Some think the answer to everything is a pre-amp to pull up the weak signals lost in all the noise but that often only makes things worse. Like putting in a hearing aid then going into the same rock concert in the mistaken belief itíll help you hear your pals trying to talk over the kiloWatts of rock. It wonít. Itíll only make the whistling louder.

In busy bands, use the attenuator. Yes, the S meter will drop but what the hell? Can the operator at the other end of the QSO SEE it? No! The noise vanishes at a much greater rate than the signals you want because the 1st mixer isnít being beaten senseless and youíll actually hear weaker signals than with the pre-amp on.

Use the RF gain control. Back it off and the noise will diminish. Thatís why they put the thing there. Itís why itís on so many radios yet most operators run it at max. Iím sure some wish it went ďall the way up to elevenĒ!

So with sensible use of the attenuator, pre-amp OFF switch and RF gain youíll find you can hear the vast majority of stuff that a rig costing five times as much can hear. I certainly could. Oh, the audio is nice too but you'll need an external speaker to appreciate that. Even a Cambridge Soundworks 2" speaker sounds most pleasant.

Next, the transmitter. Itís 100 Watts and 100 Watts is 100 Watts is 100 Watts whether theyíre Watts from a ten grand rig or a five hundred rig. Every Watt is the same size as every other Watt. You donít get better quality Watts with more dollars, euros or pounds.

The 718 tx uses the same power devices as many, many other far more expensive radios. In mine, an earlier version itís 2SC2904ís. A pair of them. Theyíre the same as Icom used in the IC-751A which gets a solid 5/5 rating right here. Theyíre the same as Icom use in many of their 150 Watt marine radios. Theyíre capable of developing a lot more and the manufacturer rates them at 100 Watts out, EACH, but running them at just 100 Watts out of a pair means theyíre well within spec, running at less than half of their maximum capability and giving a good, solid, reliable and clean 100 Watts out. 2SC2904ís have been in use in gear for over 30 years without excessive failing. Theyíre by no means indestructable but they are extremely reliable and way over-engineered for 100 Watt ham radio transmitters.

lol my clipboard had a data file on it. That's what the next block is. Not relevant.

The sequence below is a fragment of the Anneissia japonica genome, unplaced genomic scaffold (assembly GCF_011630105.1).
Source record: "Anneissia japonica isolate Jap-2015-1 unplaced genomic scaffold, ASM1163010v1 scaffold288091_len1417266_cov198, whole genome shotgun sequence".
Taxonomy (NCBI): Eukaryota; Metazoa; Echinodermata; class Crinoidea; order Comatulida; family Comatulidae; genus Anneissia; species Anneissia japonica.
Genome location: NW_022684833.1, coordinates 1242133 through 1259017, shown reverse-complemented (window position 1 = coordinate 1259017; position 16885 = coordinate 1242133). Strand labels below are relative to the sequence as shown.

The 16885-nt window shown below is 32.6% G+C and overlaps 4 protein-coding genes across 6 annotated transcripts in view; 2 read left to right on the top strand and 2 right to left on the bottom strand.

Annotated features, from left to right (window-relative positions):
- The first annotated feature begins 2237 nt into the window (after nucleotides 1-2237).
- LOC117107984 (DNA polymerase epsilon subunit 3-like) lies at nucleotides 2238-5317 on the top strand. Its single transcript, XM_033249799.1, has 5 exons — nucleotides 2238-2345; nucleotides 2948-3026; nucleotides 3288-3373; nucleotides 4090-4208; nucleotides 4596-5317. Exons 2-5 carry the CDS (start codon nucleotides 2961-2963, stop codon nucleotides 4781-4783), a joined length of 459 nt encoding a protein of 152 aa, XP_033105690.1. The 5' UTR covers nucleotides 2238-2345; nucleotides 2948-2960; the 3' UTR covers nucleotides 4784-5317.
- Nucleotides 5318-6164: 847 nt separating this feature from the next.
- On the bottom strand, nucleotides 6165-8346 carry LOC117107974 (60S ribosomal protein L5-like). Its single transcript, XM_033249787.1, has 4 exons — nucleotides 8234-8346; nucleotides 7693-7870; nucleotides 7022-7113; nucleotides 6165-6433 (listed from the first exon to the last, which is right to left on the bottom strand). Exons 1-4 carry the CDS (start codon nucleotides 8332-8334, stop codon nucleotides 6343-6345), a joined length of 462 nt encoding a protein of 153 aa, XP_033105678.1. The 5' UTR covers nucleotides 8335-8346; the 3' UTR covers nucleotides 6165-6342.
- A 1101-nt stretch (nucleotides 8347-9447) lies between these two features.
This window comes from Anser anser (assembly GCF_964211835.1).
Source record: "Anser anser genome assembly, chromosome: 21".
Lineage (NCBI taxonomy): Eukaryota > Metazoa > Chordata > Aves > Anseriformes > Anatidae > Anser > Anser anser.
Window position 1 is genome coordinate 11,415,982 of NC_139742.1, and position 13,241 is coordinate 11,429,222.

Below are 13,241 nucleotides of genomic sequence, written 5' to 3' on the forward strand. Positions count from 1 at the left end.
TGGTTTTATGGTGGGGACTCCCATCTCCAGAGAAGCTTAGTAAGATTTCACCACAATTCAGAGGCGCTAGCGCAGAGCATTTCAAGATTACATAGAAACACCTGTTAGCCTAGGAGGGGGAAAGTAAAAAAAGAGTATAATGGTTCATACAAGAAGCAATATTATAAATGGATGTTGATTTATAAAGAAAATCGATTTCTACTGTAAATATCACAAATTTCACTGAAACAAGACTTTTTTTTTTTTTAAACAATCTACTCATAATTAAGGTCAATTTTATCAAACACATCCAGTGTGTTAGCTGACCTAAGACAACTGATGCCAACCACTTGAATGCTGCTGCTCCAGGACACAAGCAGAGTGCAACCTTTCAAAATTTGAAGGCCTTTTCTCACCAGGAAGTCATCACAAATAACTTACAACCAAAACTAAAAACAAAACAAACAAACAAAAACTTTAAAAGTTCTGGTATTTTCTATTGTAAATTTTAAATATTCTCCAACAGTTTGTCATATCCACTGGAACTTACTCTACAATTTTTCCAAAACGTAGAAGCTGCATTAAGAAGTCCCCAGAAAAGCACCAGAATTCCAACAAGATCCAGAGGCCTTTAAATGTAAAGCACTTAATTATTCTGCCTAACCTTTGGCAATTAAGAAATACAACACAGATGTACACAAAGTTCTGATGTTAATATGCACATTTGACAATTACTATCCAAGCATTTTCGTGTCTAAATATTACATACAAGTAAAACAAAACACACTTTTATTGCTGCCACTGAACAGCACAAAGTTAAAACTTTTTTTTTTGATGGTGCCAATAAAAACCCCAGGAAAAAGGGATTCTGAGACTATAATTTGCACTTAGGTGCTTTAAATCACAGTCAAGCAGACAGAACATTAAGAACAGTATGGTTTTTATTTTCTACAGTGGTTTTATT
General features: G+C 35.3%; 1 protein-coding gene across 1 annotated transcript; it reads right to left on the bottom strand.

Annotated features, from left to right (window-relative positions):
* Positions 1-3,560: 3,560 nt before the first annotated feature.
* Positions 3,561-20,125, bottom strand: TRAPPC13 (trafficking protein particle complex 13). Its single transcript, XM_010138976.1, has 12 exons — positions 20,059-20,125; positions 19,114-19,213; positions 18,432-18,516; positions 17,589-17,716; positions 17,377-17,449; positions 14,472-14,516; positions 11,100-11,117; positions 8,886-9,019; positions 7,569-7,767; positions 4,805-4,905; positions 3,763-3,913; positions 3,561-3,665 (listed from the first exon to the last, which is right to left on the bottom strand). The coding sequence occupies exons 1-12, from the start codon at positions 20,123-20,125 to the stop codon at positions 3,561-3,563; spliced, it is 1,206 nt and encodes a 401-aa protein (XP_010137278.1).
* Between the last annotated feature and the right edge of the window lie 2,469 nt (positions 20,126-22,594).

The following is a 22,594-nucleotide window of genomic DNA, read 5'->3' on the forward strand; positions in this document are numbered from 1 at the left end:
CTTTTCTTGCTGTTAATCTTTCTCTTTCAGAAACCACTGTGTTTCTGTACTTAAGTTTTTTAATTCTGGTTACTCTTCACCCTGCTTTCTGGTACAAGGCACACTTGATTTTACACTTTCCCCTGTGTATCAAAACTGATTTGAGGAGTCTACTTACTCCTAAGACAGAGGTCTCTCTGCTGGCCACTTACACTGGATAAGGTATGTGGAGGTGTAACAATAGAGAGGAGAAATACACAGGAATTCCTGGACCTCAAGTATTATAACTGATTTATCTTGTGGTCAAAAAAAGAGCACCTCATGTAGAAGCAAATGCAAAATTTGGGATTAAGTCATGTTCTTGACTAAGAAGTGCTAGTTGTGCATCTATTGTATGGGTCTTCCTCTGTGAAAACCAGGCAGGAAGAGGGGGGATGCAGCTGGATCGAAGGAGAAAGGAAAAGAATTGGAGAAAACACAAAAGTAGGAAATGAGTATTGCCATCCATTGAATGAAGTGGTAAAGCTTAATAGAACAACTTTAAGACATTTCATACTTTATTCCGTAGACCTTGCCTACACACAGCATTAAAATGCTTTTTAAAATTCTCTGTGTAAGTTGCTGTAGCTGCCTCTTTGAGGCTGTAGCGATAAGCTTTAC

Later versions use the 70 Watt RD70HHF1 power fet in a pair. At 100 Watts out, your signal is again nice and clean, well within device spec and from the same PA components as used in many, more expensive radios. Like its RX, the transmit audio is very nice.

So, if youíre happy to save many hundreds of dollars, euros or pounds and you can summon up the energy to press the attenuator button, switch off the pre-amp or turn that ever so heavy RF gain control then you can have a very capable radio and not fall foul of the bank manager.

Itís basic, has no frills, doesnít have fancy screens but will perform quite admirably.

If you want better performance then by all means go for a higher spec radio but you donít get 5 x as much radio for 5 x the price.

Itís not really a 5 but I canít give it 4.5 and itís worth more than a 4. If I could score out of 10 Iíd really want to give it 8.5. Sometimes there just isnít a size that fits. Because of this Iíve offset giving it a 4 by considering the value for money of the IC-718 and itís a ďlow fiveĒ.